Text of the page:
She has some interesting thoughts on Woolf’s personal relationship to the characters in the story, here is what she writes:
At the age of 44 Woolf made a portrait of her parents as they were in middle age, looking at them face to face. When Vanessa read the book she immediately saw the significance of this encounter: ‘It was like meeting her (their mother) again with oneself grown up and on equal terms.’
I think Woolf’s ability to relocate herself, becoming equal to her parents, is the reason why she manage to give her characters such complex selves. She can observe them from several viewpoints, external & internal, historic & present – at the same time, and even make this multiplicity meaningful for the reader.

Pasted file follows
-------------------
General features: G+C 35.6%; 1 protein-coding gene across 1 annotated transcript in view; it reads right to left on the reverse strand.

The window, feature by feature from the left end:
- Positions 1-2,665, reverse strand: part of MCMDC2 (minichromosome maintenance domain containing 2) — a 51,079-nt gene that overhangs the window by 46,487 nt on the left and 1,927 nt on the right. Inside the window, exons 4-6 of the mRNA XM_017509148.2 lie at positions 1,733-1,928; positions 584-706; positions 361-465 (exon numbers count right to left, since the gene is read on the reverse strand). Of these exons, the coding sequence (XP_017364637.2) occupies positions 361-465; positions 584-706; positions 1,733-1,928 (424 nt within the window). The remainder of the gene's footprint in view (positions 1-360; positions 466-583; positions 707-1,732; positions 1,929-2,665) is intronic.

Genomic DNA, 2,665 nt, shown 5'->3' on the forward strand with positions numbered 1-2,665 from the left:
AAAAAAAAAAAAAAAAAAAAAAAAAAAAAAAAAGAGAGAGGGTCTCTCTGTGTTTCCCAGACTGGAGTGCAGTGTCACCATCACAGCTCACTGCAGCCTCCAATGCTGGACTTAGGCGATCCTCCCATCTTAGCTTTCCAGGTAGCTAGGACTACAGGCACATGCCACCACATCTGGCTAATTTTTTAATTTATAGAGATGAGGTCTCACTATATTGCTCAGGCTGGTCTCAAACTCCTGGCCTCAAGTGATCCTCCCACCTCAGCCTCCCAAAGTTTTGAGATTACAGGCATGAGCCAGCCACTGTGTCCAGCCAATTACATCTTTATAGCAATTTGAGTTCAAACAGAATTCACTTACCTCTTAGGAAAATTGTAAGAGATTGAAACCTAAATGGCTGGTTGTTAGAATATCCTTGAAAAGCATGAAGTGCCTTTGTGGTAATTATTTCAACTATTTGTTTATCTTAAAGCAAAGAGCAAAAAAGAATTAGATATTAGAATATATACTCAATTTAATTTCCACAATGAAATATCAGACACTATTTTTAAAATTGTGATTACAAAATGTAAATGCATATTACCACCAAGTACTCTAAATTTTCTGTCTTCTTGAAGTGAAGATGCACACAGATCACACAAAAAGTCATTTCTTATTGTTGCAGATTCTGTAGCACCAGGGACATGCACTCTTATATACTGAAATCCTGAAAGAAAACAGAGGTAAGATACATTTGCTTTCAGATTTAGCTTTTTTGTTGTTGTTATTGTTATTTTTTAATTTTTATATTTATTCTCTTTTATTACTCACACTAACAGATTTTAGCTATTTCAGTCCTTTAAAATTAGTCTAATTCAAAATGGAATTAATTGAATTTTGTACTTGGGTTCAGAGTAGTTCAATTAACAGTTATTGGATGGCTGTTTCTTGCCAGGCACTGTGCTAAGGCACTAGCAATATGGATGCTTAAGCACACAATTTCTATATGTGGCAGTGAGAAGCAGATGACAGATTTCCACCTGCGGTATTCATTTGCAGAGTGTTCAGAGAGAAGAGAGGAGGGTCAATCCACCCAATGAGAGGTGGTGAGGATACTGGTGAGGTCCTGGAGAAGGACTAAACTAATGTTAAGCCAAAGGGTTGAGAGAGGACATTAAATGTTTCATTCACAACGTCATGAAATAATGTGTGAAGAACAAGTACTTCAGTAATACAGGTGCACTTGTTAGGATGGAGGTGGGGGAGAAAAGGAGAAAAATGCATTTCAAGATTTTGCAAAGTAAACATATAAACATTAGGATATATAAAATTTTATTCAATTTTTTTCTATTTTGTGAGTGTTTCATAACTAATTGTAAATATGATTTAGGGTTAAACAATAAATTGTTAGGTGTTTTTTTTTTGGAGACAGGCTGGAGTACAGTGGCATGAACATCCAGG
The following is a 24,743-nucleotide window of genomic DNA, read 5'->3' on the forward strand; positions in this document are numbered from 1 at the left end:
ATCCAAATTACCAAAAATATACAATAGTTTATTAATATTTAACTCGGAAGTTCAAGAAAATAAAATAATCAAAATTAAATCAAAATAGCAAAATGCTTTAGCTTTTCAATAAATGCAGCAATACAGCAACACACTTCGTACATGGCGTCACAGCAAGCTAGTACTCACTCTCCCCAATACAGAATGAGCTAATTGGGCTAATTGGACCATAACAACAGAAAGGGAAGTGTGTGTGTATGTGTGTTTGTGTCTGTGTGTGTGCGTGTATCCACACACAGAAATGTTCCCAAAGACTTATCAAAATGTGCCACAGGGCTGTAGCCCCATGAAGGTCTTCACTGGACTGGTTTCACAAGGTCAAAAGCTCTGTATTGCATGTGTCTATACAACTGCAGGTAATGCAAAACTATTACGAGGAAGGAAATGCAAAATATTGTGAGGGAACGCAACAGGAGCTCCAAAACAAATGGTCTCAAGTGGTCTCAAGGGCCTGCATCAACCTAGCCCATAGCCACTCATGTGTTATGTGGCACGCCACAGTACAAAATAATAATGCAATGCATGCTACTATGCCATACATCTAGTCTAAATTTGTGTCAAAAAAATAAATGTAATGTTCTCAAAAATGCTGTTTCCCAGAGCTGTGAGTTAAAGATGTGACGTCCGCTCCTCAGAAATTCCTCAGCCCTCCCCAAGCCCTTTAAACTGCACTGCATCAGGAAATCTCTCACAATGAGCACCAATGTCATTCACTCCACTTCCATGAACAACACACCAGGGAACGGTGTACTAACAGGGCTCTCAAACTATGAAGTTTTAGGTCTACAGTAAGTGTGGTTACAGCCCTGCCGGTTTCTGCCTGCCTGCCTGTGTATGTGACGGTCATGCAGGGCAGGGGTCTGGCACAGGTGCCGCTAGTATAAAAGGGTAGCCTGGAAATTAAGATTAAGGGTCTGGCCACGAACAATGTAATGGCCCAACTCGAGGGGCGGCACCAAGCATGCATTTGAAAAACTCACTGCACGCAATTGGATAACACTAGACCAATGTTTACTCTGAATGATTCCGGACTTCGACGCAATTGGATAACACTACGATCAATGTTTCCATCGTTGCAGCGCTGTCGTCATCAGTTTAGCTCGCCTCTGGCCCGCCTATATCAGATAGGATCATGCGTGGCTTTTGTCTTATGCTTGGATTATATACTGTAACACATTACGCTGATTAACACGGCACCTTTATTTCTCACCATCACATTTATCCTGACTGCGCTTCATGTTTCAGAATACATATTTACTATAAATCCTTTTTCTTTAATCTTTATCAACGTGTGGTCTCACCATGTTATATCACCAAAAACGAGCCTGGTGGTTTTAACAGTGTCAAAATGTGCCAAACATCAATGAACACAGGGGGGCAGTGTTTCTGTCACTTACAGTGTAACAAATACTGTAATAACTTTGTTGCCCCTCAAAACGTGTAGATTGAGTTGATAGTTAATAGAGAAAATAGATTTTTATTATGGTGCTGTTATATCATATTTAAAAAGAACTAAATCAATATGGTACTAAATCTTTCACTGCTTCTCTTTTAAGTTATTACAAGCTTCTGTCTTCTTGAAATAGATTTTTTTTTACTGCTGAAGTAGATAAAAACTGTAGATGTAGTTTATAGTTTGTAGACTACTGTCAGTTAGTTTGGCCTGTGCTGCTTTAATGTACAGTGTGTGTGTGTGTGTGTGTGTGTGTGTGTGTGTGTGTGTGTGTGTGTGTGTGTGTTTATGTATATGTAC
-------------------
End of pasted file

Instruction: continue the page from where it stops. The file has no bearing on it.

When Woolf looked at her parents she founds aspects of herself. She saw things she needed to rebel against and things which, for better or worse, there were no getting away from. So when she laughs at the self-involved Mr Ramsay, who leaps around, arms waving, quoting poetry, seeking truth, she is getting an ironic distance on her father and also on herself. She was not going to write concise lives of national heroes in alphabetical order, nor conceive her intellectual life as a logical progression from A to Z (as he did). But Mr Ramsay’s obsessive dedication to his work is hers. So are his ambition, his eccentricity, his desire for protection, and the the tuning of his life to the quotations always running in his mind.
(Alexandra Harris, 93)